A Bishop’s Memoir
The earliest written history of Cairnspeak can be read in Bishop Aerrous Carvour’s personal diaries. Prior to the development of Old Cairnspeak (“the old city“) by Carvour and his disciples-year zero in the new calendar-the entire continent was settled with barbarian tribes of humans, elves, and dwarves, who battled constantly with each other and against the hordes of orcs and ogres from the unsettlable wilds deep in the forests and steep hills of the North.
Carvour’s understanding of the peoples’ history-gleaned from his talks with the few who remained when the priests’ expedition arrived-indicates that the humanoid tribes had banded together not long ago, out of necessity, after the roving bands of orcs and ogres were united by an unusually ambitious and wily group of giants, from the land beyond the northern Mirrous Mountains. Battles raged through the decades with plentiful and bloody losses to both sides; however, over time, the humanoid side began to wear thin.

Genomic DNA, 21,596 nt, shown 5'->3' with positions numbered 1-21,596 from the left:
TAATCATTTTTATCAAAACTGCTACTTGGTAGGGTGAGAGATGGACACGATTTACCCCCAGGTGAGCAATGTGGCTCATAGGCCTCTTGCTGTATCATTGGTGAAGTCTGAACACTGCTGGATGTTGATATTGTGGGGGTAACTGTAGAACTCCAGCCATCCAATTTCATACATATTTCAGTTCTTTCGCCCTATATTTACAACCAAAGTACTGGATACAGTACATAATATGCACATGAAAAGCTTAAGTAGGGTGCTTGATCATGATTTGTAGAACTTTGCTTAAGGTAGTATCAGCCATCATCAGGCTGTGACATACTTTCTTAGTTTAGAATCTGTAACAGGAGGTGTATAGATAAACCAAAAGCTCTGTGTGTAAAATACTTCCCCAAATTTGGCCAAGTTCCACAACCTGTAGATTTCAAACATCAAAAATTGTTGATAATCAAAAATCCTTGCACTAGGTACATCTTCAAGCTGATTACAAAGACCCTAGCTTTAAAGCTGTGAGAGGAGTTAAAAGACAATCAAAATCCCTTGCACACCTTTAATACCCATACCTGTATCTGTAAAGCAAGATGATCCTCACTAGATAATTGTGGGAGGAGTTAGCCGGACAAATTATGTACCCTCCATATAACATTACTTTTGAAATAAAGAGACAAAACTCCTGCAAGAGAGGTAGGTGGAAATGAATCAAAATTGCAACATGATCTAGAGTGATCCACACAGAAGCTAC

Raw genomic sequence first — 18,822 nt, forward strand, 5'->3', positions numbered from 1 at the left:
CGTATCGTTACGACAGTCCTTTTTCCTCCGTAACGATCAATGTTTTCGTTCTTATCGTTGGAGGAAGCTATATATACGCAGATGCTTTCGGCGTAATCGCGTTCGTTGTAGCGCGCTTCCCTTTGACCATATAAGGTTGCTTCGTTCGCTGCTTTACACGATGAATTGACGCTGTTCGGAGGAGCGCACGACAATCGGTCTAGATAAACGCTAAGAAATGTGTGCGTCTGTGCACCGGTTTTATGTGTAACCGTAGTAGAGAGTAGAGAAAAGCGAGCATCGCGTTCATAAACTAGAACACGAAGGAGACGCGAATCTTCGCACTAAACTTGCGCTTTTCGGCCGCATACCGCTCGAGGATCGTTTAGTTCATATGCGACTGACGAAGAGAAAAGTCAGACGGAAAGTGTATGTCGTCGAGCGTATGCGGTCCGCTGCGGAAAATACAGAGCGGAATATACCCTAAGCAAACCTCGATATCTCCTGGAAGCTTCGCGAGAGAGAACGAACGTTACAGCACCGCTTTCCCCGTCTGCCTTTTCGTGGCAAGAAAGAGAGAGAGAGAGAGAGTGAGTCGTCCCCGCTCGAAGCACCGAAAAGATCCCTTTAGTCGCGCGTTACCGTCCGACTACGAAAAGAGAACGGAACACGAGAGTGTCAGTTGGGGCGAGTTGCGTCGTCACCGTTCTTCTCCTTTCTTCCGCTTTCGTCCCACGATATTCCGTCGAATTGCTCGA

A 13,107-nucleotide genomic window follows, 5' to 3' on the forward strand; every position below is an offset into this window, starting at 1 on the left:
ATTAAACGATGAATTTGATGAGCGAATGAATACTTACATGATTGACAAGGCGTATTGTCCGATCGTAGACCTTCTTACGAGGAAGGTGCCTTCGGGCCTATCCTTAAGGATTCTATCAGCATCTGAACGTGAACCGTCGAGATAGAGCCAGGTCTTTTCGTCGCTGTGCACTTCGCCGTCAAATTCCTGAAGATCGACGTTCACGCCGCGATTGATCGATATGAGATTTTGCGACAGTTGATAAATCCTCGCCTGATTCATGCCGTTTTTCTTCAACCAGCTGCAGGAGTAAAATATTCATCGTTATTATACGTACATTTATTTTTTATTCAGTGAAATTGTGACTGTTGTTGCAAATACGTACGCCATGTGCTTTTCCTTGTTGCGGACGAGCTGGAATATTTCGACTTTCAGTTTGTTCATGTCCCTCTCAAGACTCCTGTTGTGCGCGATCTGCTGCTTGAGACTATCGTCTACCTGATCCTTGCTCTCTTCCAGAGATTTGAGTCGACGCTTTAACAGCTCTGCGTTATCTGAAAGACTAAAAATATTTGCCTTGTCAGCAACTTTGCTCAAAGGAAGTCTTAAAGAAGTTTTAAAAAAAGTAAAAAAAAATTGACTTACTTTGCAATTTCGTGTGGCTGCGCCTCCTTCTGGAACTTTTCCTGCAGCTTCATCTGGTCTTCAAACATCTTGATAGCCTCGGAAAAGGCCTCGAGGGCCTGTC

Here Carvour’s writings become vague, lacking depth and detail. The barbarians described to him a pagan god of the earth that came to their aid after years of devotion and sacrifice (of a most dubious distinction, he notes,) just in time to beat back the surging armies of evil. In this tenuous time of peace, the humans, elves, and dwarves renewed their old, familial feuds, with a vigour surpassing anything known before. Bishop Aerrous-at that time only the shepherd of twenty priests and fifty settlers from the far eastern land of Garamonde-landed amidst the chaos and established an abbey high on the ocean cliffs and began to spread the word of the one god of the civilized East.
Although the esteemed Bishop succumbed to madness in his middle years, the seed of his mission eventually took root. By year twenty, Cairnspeak had grown into a thriving village of fishermen, farmers, and builders: devoted residents of the seaside haven below the watchful eye of the great stone abbey from which the settlement earned its name. Carvour’s tomb beneath the Abbey took occupancy only days before the lighthouse, a magical blessing of the true god and a wonder of the world not long after, blazed to life and shone over the bay without fail for the next two hundred years.